Casino operator MGM Resorts is laying off 18k staff as the US land-based gambling market struggles to regain its pre-pandemic form.
On Friday, MGM CEO Bill Horbuckle issued a memo to staff advising them on what most of them already knew: “our industry – and country – continues to be impacted by the pandemic, and we have not returned to full operating capacity.”
The specific cuts won’t be detailed until Monday, the official ‘date of separation’ under federal law for staff not recalled to work after six months’ furlough. Investors apparently liked what they heard, as MGM’s shares are currently trading up around 5% from Thursday’s closing price.
Hornbuckle informed staff that the company would continue to pay health care benefits to affected staff until the end of September. Laid-off staff who are recalled will retain their seniority, although it remains to be seen what level of customer activity would have to be reached before any recall notices would be issued.
Earlier this month, the estate of MGM founder Kirk Kerkorian donated $2m to a fund set up to economically support furloughed staff. The MGM Resorts Foundation had by that point provided over $11m to its staff through this fund.
MGM warned last month that a “large majority” of its entertainment and sports division team would likely receive permanent pink slips due to ongoing restrictions on all events involving people assembled in large groups.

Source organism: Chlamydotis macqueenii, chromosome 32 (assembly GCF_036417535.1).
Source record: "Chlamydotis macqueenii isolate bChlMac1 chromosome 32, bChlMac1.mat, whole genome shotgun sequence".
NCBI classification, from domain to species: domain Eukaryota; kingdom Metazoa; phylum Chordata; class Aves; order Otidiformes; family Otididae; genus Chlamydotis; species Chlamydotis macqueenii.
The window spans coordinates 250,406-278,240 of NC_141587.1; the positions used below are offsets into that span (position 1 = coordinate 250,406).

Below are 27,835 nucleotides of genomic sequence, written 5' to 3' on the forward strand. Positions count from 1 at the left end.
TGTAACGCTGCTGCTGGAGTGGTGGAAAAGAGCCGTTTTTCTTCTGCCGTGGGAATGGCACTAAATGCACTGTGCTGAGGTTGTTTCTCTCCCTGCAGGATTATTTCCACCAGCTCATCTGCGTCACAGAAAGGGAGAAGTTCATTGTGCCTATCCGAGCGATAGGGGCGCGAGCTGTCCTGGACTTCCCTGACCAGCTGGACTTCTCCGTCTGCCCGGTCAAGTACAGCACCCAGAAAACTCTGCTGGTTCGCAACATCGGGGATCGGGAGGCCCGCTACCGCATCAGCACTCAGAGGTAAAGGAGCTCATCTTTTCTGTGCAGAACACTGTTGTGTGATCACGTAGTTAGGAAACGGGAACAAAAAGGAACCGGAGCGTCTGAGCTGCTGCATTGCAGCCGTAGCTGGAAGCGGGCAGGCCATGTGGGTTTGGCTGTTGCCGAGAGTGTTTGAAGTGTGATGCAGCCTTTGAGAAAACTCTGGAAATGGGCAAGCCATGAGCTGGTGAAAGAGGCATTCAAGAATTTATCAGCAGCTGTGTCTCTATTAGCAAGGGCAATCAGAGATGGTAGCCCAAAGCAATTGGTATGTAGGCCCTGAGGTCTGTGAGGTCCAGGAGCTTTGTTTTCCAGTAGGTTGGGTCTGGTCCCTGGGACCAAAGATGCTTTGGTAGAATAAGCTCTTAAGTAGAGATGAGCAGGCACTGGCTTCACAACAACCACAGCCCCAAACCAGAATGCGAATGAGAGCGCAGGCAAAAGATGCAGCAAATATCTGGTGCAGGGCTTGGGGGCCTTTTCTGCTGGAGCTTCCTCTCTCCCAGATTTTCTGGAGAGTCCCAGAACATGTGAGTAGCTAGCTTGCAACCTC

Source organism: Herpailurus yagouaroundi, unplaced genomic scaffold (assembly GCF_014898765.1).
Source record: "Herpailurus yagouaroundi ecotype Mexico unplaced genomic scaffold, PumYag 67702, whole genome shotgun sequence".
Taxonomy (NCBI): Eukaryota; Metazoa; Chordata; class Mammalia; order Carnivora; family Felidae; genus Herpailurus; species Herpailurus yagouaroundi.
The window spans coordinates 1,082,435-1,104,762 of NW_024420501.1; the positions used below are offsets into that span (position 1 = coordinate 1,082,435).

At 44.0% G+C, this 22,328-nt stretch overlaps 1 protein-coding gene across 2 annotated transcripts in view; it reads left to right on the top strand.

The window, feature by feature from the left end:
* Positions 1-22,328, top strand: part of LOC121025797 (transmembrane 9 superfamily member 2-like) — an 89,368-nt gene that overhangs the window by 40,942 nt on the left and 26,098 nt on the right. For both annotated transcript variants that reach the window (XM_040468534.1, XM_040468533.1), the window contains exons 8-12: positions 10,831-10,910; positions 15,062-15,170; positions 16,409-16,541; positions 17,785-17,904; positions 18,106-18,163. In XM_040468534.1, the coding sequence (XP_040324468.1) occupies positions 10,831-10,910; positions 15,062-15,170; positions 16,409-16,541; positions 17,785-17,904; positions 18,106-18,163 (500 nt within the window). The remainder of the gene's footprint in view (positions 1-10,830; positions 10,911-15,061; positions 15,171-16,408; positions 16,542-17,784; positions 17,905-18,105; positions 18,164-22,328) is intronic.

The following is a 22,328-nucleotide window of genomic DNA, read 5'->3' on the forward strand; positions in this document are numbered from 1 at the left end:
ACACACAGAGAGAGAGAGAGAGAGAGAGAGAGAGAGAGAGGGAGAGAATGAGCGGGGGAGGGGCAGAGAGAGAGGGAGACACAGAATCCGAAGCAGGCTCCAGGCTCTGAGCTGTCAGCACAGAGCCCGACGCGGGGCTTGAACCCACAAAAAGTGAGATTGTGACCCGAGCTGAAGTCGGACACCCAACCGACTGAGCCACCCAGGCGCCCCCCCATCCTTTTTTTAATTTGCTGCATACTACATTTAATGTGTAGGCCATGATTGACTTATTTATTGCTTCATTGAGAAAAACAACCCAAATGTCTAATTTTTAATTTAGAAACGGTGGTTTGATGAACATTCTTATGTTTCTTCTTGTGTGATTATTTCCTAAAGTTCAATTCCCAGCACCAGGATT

MGM has cautiously reopened most of its properties, trying to find a sweet spot between customer demand and operator supply. Two venues – Empire City in New York and Park MGM in Las Vegas – have yet to reopen, the former due to Gov. Andrew Cuomo’s skittishness about doing anything to undo the state’s pandemic mitigation efforts.
In July, Hornbuckle said Park MGM could remain shut for the rest of the year if there was insufficient demand in Vegas. The company re-opened the Mirage on Thursday and Hornbuckle said Thursday that Park MGM could open on October 1 if the Mirage hits its September targets.
Revenue reports from major casino markets such as Nevada and Atlantic City show operators’ fortunes have risen sharply since the end of their COVID-related shutdowns but remain well below monthly averages. Much of the public remains skittish about congregating indoors, while the casinos have been forced to operate with significantly reduced capacity (50% in Nevada, 15% in Detroit).
In other MGM news, the BetMGM sports betting/online gambling joint venture with GVC Holdings announced Friday that it had reached a deal Evolution Gaming to supply live casino services to all BetMGM-affiliated US-facing brands. The relationship will start in New Jersey, with Pennsylvania and Michigan next on the to-do list.